Mr. Speaker, I thank my colleague from Kenora for that great speech on a topic I believe all of us as parliamentarians are very concerned with.
To begin, I want to read the motion into the record. I have been listening to a lot of the questions throughout this debate, and I want to get some people back on track as they ask questions because they have been a little off on things.
Our motion states:
That, given that,
(i) the government has failed to increase the housing supply in Canada,
(ii) the government's $400 billion of new spending has produced a surge of inflationary pressure that has driven home prices more than 30% above pre-pandemic levels,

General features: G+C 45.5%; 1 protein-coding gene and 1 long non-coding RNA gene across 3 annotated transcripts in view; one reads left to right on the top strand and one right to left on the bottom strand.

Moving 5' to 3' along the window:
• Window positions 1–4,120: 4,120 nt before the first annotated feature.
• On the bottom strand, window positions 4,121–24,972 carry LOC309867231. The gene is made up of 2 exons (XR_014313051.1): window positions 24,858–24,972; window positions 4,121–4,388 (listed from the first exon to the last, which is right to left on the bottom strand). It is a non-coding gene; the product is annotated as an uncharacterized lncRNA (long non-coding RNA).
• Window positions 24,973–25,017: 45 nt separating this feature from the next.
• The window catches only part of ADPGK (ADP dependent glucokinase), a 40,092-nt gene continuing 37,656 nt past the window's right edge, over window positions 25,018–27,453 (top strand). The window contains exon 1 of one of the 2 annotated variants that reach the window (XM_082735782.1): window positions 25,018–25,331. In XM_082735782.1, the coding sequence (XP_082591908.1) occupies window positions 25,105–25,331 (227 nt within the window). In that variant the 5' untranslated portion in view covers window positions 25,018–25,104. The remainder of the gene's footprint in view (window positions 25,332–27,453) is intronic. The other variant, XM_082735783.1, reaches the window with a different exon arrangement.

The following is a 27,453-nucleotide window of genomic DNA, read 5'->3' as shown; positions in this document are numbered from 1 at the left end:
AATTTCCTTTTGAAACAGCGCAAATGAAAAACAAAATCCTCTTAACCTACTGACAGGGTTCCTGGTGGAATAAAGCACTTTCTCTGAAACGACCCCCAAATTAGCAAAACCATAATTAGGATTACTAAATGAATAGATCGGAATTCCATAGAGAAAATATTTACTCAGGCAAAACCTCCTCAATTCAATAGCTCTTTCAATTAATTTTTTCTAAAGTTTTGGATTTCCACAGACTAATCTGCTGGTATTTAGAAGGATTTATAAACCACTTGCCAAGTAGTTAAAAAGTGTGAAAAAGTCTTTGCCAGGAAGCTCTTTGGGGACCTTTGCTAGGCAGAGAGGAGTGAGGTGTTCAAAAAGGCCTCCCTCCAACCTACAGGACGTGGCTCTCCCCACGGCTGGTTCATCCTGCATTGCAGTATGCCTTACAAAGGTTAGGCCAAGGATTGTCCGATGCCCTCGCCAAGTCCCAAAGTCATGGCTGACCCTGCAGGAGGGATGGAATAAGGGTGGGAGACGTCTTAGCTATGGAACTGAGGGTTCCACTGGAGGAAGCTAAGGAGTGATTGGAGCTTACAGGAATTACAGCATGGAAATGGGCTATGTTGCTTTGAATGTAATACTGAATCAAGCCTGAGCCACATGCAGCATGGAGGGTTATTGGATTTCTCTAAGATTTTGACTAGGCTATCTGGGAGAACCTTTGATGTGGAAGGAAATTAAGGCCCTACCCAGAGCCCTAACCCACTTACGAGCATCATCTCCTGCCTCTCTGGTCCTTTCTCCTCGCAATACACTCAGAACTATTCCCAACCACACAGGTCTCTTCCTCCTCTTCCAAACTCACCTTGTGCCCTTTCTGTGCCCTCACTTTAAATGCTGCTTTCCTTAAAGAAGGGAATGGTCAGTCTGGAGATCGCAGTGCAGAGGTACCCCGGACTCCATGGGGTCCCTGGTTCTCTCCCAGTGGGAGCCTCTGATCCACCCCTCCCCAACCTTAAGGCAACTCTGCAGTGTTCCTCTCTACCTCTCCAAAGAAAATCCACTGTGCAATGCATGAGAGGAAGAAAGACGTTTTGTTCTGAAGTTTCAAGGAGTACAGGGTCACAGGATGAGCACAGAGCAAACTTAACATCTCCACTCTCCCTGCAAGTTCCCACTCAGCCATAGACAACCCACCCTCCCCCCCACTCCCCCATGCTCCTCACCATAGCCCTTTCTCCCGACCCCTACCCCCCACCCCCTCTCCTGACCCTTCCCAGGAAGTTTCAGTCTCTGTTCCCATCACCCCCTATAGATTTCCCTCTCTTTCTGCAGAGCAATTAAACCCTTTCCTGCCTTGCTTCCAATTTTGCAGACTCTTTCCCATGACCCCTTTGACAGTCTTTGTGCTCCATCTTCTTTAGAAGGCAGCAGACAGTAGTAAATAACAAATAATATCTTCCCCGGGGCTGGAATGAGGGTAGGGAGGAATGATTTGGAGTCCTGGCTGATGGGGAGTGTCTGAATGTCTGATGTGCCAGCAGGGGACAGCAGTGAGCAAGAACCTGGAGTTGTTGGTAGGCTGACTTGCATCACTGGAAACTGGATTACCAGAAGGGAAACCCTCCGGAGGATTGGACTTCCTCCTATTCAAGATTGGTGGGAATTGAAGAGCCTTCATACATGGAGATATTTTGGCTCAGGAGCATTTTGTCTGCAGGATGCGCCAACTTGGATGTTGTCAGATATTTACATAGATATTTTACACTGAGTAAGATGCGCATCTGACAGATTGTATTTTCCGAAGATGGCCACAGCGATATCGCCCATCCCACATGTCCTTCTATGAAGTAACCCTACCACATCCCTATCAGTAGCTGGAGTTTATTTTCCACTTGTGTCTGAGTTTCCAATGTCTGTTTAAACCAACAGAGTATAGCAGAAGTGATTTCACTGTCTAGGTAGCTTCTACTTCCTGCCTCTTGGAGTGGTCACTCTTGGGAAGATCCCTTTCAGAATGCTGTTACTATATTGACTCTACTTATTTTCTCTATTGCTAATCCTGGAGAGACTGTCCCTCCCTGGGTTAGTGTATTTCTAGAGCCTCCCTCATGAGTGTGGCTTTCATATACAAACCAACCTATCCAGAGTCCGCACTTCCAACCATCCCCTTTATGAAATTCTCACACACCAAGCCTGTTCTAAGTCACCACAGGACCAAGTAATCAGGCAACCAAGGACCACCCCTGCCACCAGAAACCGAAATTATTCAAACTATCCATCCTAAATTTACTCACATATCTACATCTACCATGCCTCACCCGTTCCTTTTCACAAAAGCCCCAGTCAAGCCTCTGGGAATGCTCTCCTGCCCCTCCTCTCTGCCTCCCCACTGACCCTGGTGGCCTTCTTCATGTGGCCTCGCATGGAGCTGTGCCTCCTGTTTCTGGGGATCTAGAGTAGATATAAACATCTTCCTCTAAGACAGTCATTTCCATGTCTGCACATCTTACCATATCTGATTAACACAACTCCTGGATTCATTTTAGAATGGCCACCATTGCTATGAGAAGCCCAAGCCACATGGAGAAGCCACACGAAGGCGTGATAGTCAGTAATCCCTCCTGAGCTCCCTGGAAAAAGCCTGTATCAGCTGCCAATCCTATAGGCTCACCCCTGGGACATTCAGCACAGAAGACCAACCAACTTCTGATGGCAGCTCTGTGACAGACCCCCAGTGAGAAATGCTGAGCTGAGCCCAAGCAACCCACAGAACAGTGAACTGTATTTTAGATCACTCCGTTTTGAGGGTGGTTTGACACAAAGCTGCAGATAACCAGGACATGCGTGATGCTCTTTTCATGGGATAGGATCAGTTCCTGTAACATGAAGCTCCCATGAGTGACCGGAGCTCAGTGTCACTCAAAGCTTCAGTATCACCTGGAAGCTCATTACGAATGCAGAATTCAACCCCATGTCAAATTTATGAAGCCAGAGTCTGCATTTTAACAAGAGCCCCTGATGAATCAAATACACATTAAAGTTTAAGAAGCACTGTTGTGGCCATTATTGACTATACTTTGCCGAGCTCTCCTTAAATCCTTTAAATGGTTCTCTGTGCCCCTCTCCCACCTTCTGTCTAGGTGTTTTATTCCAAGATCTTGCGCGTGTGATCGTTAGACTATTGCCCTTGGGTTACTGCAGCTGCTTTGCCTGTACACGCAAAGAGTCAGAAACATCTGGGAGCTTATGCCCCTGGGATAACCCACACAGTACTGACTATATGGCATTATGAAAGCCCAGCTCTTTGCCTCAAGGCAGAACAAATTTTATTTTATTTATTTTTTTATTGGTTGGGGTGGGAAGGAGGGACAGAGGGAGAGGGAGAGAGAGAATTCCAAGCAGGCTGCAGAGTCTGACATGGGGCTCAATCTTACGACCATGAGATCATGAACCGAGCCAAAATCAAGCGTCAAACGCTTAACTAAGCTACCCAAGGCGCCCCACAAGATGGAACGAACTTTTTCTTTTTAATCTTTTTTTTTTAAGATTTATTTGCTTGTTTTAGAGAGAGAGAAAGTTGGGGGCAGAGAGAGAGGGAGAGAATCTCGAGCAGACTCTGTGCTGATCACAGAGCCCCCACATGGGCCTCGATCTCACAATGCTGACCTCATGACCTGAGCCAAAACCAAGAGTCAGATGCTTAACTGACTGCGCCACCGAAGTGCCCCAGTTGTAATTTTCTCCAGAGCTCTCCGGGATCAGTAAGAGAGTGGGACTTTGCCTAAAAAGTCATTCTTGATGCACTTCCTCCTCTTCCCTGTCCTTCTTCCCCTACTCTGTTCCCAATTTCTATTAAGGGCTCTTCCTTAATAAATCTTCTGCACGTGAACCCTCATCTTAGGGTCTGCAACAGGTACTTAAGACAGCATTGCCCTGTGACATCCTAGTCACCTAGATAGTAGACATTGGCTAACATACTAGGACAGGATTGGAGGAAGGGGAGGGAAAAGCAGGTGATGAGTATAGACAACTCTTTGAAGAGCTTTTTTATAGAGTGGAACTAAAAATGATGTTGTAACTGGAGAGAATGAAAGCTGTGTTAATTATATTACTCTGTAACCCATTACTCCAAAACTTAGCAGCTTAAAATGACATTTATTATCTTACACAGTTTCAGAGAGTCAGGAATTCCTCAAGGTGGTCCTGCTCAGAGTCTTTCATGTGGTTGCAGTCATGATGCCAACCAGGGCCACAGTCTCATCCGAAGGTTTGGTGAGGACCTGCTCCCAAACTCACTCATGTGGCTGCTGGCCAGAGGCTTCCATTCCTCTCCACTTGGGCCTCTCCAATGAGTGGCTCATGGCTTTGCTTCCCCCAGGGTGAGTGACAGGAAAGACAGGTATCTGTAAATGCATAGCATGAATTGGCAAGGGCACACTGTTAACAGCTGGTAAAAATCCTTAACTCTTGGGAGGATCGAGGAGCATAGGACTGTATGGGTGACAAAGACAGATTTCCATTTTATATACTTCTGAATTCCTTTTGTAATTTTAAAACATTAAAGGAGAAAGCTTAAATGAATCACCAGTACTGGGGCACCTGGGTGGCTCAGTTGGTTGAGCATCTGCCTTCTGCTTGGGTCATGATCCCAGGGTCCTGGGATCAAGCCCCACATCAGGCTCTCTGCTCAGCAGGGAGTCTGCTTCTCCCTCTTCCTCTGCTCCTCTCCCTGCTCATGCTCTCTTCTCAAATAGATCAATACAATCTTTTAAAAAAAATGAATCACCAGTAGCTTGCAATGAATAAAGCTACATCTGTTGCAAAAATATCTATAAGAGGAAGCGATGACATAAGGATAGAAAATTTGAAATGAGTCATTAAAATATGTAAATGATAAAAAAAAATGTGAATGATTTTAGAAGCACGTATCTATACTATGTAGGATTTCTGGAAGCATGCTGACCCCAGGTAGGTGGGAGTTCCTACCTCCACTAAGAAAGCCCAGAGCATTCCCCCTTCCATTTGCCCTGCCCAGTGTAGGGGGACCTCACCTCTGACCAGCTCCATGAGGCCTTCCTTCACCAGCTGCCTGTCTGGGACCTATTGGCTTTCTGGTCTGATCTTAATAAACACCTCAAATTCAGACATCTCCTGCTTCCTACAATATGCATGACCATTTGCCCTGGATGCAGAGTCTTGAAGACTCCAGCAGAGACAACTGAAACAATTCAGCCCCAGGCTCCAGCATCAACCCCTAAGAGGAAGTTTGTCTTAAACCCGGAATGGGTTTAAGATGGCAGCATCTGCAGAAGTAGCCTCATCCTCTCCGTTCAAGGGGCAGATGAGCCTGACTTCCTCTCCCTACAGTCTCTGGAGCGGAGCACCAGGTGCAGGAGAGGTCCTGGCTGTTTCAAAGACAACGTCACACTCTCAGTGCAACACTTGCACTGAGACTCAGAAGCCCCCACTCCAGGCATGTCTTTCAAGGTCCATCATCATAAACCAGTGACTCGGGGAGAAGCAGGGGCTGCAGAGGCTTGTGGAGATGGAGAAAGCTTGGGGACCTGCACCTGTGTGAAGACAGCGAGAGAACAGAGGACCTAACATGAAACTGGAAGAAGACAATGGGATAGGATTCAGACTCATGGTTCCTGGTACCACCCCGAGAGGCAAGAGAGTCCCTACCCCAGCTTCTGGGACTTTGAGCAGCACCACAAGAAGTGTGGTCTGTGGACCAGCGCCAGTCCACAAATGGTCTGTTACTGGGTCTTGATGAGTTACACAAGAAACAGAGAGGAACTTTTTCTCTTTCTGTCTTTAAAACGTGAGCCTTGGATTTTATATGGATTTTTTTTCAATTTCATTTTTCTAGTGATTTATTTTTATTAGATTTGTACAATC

the House call on the government to:
(a) review and consolidate all federal real estate and properties in Canada in order to make at least 15% available for residential development;
(b) ban foreign investors from purchasing Canadian real estate; and
(c) commit to never introducing a capital gains tax on the sale of primary residences.
I am going to start with that because, after hearing so many of the questions being asked here, I think we really have to talk about what the housing continuum looks like and what happens when we have bubbles on each rung of the housing continuum ladder. Where we are now is a heck of a lot worse than where we were just two years ago. I want to talk a lot about the housing continuum.